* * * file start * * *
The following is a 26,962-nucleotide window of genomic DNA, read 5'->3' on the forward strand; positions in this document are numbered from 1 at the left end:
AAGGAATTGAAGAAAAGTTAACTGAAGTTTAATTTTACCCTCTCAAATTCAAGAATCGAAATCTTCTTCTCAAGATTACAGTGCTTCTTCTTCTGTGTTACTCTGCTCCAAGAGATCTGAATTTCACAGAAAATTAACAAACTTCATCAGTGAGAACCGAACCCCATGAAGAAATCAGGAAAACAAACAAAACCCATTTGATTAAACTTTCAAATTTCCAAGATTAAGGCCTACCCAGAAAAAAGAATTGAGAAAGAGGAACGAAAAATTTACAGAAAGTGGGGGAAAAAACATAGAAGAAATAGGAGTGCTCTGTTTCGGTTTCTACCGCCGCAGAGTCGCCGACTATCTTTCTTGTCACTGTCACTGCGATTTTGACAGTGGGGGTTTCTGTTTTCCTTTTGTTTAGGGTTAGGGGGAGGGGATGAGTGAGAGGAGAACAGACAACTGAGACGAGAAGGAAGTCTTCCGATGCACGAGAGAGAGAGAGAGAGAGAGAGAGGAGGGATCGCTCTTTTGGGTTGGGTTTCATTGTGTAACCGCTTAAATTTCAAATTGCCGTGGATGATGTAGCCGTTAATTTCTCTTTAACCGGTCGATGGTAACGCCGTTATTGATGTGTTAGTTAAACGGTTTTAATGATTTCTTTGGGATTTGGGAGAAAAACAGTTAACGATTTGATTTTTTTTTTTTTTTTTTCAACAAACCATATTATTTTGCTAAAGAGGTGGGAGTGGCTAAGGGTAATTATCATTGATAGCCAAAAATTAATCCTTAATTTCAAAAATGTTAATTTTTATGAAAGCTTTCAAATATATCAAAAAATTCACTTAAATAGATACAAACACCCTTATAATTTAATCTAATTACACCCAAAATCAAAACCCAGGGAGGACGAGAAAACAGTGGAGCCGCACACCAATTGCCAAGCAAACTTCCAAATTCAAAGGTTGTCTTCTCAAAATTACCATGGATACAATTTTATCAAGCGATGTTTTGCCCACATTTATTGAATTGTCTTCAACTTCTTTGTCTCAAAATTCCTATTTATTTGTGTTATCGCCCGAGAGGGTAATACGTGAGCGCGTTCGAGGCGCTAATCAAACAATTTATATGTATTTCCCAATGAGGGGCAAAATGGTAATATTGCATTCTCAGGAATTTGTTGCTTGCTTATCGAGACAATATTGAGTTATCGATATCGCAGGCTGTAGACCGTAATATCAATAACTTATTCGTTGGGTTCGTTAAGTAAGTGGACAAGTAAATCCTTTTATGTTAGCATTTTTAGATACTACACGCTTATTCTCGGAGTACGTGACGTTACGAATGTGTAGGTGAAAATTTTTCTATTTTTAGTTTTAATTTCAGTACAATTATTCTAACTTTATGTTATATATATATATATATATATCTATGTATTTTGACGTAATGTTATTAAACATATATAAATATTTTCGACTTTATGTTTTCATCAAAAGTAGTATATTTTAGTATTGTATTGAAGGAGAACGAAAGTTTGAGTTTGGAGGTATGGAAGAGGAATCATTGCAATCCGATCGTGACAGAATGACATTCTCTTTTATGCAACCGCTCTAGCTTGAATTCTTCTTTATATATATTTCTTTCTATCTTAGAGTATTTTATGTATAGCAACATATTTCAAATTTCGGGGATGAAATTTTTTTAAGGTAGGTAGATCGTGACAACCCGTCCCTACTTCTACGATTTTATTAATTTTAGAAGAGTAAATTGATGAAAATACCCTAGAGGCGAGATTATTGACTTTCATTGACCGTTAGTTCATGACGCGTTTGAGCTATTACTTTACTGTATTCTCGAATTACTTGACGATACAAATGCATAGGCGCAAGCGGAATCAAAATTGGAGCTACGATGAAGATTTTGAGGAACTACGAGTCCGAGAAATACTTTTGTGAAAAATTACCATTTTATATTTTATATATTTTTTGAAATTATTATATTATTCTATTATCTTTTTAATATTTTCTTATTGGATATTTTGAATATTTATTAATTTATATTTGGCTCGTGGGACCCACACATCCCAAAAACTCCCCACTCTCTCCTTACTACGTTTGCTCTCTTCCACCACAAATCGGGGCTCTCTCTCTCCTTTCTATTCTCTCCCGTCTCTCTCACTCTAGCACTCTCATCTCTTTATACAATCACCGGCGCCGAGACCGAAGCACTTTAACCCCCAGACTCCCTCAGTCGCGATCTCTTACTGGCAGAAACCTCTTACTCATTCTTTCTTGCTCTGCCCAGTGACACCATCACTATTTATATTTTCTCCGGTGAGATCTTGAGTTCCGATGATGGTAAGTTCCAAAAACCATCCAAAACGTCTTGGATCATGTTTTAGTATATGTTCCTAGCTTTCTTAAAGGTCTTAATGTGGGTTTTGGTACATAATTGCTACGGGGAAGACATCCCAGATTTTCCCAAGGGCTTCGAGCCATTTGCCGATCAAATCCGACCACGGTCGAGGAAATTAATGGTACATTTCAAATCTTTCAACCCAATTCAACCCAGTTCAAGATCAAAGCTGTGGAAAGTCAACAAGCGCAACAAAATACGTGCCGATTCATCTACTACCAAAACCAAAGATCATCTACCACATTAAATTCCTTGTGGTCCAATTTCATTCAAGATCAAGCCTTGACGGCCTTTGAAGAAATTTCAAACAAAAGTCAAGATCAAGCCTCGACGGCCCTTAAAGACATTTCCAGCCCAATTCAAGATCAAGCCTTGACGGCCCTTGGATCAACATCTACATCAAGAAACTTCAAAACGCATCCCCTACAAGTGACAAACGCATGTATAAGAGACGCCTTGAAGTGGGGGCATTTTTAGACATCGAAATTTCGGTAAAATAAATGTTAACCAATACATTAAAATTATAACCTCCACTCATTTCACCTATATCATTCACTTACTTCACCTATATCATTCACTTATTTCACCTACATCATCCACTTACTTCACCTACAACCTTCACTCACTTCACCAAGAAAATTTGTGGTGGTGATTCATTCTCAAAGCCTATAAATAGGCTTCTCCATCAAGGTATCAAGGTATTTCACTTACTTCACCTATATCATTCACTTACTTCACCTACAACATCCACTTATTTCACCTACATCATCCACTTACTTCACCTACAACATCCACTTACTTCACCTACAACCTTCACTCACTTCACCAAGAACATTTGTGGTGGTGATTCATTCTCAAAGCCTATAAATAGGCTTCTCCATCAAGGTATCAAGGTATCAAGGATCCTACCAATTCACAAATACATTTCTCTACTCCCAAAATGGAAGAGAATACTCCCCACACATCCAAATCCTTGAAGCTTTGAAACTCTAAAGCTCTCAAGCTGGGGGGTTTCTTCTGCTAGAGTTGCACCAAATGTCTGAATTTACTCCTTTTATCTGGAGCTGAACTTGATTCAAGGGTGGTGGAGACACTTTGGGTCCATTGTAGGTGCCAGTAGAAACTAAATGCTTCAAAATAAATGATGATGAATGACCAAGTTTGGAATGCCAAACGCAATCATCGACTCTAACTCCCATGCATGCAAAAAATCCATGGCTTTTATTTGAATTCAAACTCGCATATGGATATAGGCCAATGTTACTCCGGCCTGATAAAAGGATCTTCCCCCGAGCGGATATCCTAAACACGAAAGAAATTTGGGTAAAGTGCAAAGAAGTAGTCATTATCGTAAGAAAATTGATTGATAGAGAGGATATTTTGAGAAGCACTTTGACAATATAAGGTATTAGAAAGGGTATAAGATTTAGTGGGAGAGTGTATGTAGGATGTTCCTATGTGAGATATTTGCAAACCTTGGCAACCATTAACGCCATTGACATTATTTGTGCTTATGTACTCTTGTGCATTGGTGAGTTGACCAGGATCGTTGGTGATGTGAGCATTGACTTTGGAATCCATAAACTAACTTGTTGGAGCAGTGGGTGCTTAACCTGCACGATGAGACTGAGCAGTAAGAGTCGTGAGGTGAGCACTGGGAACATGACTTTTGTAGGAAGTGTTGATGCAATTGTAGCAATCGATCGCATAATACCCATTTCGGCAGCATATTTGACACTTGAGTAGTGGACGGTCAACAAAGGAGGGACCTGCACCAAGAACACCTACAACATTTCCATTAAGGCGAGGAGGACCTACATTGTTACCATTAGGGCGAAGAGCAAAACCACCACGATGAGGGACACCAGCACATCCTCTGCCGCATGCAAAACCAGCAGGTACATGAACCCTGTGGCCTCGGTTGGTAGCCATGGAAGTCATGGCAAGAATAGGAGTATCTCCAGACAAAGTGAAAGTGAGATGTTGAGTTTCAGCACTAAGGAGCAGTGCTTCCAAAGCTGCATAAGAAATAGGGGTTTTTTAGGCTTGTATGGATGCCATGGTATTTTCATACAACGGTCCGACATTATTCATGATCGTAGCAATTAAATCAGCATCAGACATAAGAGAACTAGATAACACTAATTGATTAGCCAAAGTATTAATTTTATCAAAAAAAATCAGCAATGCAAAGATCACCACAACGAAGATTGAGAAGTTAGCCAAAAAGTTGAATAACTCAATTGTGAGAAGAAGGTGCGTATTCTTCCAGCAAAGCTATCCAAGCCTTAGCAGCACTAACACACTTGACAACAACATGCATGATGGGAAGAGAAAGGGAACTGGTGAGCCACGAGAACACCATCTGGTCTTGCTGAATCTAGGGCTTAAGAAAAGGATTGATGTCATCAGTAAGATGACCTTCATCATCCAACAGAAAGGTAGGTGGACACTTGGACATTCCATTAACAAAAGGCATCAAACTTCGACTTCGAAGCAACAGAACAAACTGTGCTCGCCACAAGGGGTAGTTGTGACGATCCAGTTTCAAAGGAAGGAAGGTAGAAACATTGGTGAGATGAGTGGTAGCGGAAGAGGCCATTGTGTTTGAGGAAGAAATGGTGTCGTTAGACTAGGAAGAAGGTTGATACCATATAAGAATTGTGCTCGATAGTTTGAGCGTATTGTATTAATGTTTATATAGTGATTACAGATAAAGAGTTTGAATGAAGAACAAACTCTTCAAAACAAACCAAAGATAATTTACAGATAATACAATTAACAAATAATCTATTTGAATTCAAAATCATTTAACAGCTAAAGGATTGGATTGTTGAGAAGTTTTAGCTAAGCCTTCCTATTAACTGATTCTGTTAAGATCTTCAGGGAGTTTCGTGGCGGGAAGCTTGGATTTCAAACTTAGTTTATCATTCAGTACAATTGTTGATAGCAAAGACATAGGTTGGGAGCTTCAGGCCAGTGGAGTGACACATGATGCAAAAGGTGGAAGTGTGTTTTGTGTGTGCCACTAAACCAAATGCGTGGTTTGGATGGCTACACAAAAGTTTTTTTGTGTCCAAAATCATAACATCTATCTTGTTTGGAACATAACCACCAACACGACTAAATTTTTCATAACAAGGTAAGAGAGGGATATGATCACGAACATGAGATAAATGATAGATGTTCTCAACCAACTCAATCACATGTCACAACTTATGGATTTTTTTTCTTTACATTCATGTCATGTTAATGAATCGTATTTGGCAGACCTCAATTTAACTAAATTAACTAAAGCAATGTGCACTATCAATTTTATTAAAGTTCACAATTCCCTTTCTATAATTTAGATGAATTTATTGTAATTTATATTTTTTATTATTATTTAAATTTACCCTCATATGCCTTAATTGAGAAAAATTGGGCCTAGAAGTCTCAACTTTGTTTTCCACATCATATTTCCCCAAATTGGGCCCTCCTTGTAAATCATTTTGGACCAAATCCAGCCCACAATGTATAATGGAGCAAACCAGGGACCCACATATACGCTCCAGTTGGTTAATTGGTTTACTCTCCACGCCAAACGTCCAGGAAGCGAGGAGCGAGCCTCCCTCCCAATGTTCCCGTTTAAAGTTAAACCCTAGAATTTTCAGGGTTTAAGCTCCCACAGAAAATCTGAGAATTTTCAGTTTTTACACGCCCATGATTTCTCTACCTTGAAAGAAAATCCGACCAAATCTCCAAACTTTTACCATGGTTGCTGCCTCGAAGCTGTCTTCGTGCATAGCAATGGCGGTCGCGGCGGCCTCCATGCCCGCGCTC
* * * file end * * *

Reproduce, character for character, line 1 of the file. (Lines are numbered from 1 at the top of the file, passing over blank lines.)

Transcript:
The following is a 26,962-nucleotide window of genomic DNA, read 5'->3' on the forward strand; positions in this document are numbered from 1 at the left end: